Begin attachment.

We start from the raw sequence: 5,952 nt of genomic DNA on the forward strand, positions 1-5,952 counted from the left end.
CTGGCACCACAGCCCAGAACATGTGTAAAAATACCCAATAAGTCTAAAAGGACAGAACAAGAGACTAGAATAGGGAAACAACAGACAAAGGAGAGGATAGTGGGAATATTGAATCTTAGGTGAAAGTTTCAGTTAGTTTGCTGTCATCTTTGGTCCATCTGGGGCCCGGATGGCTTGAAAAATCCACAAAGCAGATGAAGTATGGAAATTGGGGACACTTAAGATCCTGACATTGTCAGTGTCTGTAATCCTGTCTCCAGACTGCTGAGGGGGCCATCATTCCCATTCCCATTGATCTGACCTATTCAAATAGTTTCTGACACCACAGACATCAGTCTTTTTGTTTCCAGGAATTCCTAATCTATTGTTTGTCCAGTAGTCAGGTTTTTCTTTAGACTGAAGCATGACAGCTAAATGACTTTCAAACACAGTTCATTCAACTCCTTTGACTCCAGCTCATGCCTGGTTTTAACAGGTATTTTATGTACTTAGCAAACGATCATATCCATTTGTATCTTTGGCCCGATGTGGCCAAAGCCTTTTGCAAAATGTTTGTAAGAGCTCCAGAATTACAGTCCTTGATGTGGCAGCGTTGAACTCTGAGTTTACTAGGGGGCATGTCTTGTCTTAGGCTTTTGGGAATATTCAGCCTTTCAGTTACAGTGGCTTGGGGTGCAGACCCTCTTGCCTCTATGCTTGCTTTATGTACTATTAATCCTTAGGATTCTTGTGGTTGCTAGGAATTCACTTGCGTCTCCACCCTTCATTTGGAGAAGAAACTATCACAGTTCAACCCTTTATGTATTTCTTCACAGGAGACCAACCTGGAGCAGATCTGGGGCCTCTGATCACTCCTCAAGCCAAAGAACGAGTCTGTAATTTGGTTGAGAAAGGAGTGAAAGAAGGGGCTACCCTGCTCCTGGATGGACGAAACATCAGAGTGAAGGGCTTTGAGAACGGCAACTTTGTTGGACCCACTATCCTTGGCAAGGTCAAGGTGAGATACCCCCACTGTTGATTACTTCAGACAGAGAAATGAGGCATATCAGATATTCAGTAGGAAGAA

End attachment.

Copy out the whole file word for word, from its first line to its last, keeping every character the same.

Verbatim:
We start from the raw sequence: 5,952 nt of genomic DNA on the forward strand, positions 1-5,952 counted from the left end.
CTGGCACCACAGCCCAGAACATGTGTAAAAATACCCAATAAGTCTAAAAGGACAGAACAAGAGACTAGAATAGGGAAACAACAGACAAAGGAGAGGATAGTGGGAATATTGAATCTTAGGTGAAAGTTTCAGTTAGTTTGCTGTCATCTTTGGTCCATCTGGGGCCCGGATGGCTTGAAAAATCCACAAAGCAGATGAAGTATGGAAATTGGGGACACTTAAGATCCTGACATTGTCAGTGTCTGTAATCCTGTCTCCAGACTGCTGAGGGGGCCATCATTCCCATTCCCATTGATCTGACCTATTCAAATAGTTTCTGACACCACAGACATCAGTCTTTTTGTTTCCAGGAATTCCTAATCTATTGTTTGTCCAGTAGTCAGGTTTTTCTTTAGACTGAAGCATGACAGCTAAATGACTTTCAAACACAGTTCATTCAACTCCTTTGACTCCAGCTCATGCCTGGTTTTAACAGGTATTTTATGTACTTAGCAAACGATCATATCCATTTGTATCTTTGGCCCGATGTGGCCAAAGCCTTTTGCAAAATGTTTGTAAGAGCTCCAGAATTACAGTCCTTGATGTGGCAGCGTTGAACTCTGAGTTTACTAGGGGGCATGTCTTGTCTTAGGCTTTTGGGAATATTCAGCCTTTCAGTTACAGTGGCTTGGGGTGCAGACCCTCTTGCCTCTATGCTTGCTTTATGTACTATTAATCCTTAGGATTCTTGTGGTTGCTAGGAATTCACTTGCGTCTCCACCCTTCATTTGGAGAAGAAACTATCACAGTTCAACCCTTTATGTATTTCTTCACAGGAGACCAACCTGGAGCAGATCTGGGGCCTCTGATCACTCCTCAAGCCAAAGAACGAGTCTGTAATTTGGTTGAGAAAGGAGTGAAAGAAGGGGCTACCCTGCTCCTGGATGGACGAAACATCAGAGTGAAGGGCTTTGAGAACGGCAACTTTGTTGGACCCACTATCCTTGGCAAGGTCAAGGTGAGATACCCCCACTGTTGATTACTTCAGACAGAGAAATGAGGCATATCAGATATTCAGTAGGAAGAA